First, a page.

The development of systematic approaches to the collection of first person data is currently a central issue in the science of consciousness. We need to use subjective reports as a source of information about conscious experience, and to use them as a guide in our investigations at other levels (e.g., conceptual, neural, behavioral, or computational). Some worry about the objectivity of the data. Reports of experiences can be altered due to forgetting or other memory distortions, and the process of reporting itself can be subject to filtering and interpretation on the part of the subject. A science of experience should strive to strike a balance between first and third person data, allowing each to inform the other. About Face is an exclusively first person sort of investigation. It is perhaps best viewed as an exploration of a method, and of what is required of the investigator. Cole is an adept mediator for the reports of his subjects' experiences of facelessness. At times, his questioning is overly suggestive, though he seems generally aware of the occasions when this is the case. Much that we learn from his subjects' narratives seems fresh and new and points to the need for systematic investigation of the phenomena that are disclosed here. One particular case study seems especially problematic, however; Donna, a high functioning autistic has studied psychology at university and has written extensively on her own experiences. Her commentary is rife with interpretations and is couched in a peculiar psychological language that renders it difficult to separate the experience from the interpretation. In this regard, her narrative stands alone, and one may wish to be cautious in drawing general conclusions from her case.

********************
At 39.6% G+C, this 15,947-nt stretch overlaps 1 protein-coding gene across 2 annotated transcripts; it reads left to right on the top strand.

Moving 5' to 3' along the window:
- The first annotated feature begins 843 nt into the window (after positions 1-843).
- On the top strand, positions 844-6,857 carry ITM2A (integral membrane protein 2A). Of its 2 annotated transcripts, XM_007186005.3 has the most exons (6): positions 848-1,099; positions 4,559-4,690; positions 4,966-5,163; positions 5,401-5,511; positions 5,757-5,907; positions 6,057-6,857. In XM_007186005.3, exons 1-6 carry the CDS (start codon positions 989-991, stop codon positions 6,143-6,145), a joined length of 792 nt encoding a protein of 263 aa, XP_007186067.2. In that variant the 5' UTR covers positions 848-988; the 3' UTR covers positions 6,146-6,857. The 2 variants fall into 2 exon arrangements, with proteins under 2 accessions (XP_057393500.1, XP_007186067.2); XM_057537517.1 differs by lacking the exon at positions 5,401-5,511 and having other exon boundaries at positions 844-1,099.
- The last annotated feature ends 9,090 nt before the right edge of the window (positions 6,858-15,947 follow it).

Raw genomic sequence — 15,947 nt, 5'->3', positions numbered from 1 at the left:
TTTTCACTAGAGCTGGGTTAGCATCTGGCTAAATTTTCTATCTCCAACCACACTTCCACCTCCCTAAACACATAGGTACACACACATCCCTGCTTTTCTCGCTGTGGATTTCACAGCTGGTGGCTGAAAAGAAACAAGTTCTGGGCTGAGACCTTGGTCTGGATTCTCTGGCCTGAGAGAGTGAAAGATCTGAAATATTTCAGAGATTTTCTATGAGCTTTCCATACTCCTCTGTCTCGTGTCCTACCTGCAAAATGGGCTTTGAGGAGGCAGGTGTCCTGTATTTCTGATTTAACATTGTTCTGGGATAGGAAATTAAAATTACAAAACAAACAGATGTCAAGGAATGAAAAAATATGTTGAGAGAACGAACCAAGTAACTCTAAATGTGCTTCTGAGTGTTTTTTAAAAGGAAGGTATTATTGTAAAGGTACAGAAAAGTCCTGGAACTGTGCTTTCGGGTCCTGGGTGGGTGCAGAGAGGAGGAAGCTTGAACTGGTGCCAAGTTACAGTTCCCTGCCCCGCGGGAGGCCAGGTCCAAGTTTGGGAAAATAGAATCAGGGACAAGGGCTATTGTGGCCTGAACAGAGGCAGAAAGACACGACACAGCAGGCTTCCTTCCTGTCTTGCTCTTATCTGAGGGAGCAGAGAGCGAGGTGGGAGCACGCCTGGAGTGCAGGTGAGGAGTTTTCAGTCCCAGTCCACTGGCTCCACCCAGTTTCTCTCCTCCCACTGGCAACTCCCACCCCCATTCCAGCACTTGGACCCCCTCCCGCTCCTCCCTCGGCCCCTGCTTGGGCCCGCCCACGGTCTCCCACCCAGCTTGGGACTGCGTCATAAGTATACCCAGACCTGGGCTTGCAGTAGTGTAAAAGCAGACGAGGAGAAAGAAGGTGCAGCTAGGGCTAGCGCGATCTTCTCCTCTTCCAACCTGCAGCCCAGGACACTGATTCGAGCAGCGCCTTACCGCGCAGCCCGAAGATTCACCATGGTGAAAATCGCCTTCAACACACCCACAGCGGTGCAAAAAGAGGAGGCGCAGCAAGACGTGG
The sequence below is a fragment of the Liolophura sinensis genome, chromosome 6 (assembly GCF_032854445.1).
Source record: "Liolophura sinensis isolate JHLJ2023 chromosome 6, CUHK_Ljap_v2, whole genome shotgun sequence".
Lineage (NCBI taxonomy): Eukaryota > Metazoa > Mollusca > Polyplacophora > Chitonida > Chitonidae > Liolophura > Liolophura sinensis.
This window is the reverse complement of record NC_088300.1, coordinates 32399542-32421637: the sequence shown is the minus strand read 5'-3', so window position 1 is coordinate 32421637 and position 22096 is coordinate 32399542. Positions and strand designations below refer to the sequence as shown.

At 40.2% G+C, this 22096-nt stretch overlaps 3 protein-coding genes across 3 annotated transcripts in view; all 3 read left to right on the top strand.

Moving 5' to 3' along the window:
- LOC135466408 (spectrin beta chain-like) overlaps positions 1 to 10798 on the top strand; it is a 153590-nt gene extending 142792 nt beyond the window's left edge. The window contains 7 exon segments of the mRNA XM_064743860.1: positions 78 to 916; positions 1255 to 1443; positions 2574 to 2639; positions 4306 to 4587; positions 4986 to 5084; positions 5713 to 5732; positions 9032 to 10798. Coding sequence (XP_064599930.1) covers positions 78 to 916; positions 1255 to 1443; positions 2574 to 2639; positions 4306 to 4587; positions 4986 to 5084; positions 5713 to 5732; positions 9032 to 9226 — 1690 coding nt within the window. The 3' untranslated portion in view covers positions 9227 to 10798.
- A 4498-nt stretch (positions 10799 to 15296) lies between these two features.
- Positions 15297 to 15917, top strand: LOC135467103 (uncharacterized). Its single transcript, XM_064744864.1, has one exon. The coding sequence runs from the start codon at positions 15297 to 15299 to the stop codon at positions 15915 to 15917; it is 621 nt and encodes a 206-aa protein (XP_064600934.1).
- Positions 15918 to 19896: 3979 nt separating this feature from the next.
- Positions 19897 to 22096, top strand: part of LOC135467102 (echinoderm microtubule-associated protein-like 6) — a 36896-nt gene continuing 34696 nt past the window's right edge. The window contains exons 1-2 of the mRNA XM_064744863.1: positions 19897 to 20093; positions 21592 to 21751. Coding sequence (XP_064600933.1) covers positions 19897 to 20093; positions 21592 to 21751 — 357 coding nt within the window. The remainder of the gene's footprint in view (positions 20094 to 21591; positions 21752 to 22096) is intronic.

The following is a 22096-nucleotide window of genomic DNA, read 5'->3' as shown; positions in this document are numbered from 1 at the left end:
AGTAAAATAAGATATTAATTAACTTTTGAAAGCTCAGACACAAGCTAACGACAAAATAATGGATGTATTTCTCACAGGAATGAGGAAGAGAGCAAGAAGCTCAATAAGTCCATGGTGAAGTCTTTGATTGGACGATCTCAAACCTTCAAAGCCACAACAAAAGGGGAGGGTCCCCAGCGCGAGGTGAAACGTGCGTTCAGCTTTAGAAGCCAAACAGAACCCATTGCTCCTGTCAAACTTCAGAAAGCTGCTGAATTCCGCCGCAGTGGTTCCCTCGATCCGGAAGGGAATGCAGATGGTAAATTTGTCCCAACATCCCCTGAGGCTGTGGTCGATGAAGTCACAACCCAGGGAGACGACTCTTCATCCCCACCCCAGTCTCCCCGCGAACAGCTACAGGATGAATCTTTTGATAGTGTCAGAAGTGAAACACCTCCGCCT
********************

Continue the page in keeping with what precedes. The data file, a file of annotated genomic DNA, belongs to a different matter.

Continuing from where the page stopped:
About Face is lucidly written and quickly draws the reader into the lives of its subjects. It gives us access to a hidden side of blindness, autism and neurologic illness, and underscores that there is much beneath the visible surface that warrants telling. Cole treats his subjects with admirable respect and his case studies emphasize the importance of establishing an environment of trust and sympathy in which subjects feel free to tell their experiences. For this he is to be highly commended.